Well, the Mitchell Report has come out and when I was at a Holiday luncheon, my Blackberry was ringing with incoming emails and text messages about the news that was leaked before Senator Mitchell gave his press conference.
Let's say, I was not surprised.
I follow baseball closely, as you all know, perhaps much too closely for my own good at times; however, for most hardcore and savvier fans, the names that have been released so far are ones we have heard once before in reports, on the news, or amongst overselves.
Roger Clemens, Miguel Tejada and Andy Pettitte were named in the long-awaited Mitchell Report on Thursday, an All-Star roster linked to steroids and other performance-enhancing drugs that put a question mark -- if not an asterisk -- next to some of baseball's biggest moments...
Several stars named in the report could pay the price in Cooperstown, much the way Mark McGwire was kept out of the Hall of Fame this year merely because of steroids suspicion.
Besides Clemens and Pettitte, other ex-Yankees named include Mike Stanton, Chuck Knoblauch and Jason Grimsley. Orioles second baseman Brian Roberts also is in the report, as is Yankees and Braves postseason hero David Justice.
Other players include: Mo Vaughn, Paul Lo Duca, Eric Gagne, Glenallen Hill, Gregg Zaun, Rondell White, Hal Morris, Todd Hundley, Larry Bigbie, Lenny Dykstra, David Segui, Matt Herges, Kevin Brown, Mike Lansing, Nook Logan and Randy Velarde.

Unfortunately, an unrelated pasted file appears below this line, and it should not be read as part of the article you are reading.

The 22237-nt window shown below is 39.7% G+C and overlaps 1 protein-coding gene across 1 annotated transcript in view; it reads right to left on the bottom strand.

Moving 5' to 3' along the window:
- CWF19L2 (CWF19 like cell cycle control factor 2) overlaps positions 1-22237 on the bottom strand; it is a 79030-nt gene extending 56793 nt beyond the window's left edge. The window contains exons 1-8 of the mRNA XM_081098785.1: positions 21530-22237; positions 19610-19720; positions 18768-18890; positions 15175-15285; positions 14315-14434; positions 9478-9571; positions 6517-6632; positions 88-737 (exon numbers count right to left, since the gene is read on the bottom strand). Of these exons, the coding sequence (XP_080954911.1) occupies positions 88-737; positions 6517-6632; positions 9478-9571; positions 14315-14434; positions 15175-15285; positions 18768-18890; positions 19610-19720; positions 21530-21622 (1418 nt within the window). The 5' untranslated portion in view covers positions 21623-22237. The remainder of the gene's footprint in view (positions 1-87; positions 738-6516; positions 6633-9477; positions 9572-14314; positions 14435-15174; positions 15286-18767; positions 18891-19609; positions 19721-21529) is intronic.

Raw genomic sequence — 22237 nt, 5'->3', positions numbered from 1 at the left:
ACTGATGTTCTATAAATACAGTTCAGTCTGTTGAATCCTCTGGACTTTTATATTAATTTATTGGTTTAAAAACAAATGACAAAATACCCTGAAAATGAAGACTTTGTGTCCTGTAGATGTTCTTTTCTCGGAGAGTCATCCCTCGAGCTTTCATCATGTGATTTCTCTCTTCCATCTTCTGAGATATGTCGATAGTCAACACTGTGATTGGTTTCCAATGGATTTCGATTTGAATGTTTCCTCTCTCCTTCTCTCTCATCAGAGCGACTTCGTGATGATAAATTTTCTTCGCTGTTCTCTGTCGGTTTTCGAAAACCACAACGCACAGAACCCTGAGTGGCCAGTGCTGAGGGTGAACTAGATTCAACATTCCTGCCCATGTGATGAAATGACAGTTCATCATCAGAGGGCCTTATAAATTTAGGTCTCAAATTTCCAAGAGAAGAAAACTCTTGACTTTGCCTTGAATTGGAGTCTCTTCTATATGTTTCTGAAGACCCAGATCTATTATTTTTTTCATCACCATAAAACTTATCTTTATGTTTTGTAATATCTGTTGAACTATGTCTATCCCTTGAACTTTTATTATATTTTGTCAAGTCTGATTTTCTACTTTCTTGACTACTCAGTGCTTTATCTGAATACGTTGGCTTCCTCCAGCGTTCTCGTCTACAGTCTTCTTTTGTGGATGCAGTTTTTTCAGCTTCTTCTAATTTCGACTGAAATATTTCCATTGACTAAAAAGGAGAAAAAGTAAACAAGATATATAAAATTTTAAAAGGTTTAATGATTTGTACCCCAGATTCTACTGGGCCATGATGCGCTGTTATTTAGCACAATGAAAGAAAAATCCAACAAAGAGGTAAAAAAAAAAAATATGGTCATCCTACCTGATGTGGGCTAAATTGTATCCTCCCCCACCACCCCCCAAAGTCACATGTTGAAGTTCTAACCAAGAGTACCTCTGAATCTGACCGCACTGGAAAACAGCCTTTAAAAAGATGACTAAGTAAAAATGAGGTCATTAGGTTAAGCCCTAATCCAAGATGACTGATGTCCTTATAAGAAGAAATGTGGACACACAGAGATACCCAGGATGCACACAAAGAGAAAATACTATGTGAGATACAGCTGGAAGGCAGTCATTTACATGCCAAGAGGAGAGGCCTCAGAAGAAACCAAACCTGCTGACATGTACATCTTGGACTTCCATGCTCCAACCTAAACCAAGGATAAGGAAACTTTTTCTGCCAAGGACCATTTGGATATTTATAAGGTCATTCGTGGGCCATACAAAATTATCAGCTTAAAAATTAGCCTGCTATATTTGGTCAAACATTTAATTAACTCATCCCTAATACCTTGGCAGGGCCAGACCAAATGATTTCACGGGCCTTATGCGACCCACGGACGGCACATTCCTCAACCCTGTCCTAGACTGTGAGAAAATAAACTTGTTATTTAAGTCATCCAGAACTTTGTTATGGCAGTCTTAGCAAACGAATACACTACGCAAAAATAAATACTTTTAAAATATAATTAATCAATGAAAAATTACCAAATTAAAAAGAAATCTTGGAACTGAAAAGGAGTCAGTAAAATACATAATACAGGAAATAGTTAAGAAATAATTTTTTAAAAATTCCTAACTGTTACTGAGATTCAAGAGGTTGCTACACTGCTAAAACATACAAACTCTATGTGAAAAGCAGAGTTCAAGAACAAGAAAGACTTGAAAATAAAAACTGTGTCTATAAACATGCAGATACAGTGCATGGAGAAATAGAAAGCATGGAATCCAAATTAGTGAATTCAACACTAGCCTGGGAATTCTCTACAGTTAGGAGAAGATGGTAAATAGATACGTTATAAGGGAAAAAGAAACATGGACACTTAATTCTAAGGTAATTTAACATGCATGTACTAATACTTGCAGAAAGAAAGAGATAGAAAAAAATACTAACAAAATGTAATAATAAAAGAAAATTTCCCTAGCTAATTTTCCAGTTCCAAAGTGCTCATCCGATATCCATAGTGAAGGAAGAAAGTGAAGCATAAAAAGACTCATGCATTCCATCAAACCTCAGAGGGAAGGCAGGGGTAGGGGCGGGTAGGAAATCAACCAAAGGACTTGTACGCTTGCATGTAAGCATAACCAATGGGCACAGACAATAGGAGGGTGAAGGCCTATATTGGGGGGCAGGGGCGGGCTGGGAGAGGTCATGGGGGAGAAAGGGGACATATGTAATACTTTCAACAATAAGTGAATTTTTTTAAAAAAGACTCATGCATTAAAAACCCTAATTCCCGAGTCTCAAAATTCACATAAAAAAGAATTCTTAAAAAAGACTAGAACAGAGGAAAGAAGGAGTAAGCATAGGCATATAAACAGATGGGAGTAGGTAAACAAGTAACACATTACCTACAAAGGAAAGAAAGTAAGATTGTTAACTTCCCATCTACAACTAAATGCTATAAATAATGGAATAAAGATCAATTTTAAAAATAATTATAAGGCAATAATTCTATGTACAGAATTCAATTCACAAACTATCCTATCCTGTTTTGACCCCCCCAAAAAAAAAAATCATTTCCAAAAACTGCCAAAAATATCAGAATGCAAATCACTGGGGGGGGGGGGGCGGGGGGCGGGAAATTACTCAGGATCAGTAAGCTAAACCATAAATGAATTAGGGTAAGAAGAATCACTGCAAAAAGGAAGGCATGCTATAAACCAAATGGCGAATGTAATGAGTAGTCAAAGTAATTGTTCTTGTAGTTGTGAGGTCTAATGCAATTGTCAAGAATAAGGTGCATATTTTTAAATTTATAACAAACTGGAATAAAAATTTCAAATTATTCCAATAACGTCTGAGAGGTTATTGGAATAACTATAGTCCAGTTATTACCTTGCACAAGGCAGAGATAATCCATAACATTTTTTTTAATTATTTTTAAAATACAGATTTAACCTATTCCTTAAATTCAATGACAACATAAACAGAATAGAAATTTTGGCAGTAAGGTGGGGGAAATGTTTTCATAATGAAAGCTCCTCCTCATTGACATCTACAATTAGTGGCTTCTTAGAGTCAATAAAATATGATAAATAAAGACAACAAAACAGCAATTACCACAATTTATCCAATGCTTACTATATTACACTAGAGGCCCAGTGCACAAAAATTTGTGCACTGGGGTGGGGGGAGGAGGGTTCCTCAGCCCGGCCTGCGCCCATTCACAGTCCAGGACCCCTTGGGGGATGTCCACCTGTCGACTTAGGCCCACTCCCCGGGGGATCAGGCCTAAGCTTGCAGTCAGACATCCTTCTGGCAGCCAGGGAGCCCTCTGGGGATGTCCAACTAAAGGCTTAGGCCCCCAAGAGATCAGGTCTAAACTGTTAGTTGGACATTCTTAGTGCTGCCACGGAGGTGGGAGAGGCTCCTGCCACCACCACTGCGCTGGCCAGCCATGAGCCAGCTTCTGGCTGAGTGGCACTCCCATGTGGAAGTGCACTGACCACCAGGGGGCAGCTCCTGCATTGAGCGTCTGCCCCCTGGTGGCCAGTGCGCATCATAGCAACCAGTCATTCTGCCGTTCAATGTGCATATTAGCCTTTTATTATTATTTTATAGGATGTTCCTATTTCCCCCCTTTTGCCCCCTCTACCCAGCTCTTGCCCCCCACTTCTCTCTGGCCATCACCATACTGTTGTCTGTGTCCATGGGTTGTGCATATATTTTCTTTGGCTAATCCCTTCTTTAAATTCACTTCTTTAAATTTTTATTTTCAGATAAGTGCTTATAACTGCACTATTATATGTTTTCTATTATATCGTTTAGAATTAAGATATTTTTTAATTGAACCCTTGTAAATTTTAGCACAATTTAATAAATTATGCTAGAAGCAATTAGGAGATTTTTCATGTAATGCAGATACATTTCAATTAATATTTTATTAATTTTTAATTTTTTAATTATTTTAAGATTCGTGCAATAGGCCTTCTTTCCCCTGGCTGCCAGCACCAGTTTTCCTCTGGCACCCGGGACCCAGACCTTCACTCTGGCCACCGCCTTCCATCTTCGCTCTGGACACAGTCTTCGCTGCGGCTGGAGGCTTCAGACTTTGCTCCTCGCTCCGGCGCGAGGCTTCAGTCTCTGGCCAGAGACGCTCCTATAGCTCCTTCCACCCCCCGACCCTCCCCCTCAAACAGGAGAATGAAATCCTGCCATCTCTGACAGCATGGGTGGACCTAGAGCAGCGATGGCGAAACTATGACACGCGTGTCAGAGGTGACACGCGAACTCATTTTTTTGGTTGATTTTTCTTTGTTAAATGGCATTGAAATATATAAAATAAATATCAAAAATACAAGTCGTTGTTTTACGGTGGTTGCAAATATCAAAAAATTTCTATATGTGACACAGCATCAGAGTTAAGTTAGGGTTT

Tejada spent the past four seasons with the Orioles and was acquired in trade by the Astros this week for five players.
Despite my concerns about Mitchell, he did an unbiased job with the report for the most part. However, because of the lack of cooperation by players, it paints a picture; albeit, an incomplete one.
I'd like to say, you're innocent until proven guilty, and that everyone should have their day in court, in front of a third party to make their case.
However, it looks like all the former cheaters who have squealed have been right and have not been proven wrong as of yet.
I have opined that if I conjured up a list of suspected users, the list would be diverse -- one of stars, mid-level guys, fringe guys, and guys look to hang onto their careers. It looks like it has touched and every organization; thus, for me, the names do not so much matter, but what will be the solutions and now that we know what we know, will the testing become even more stringent?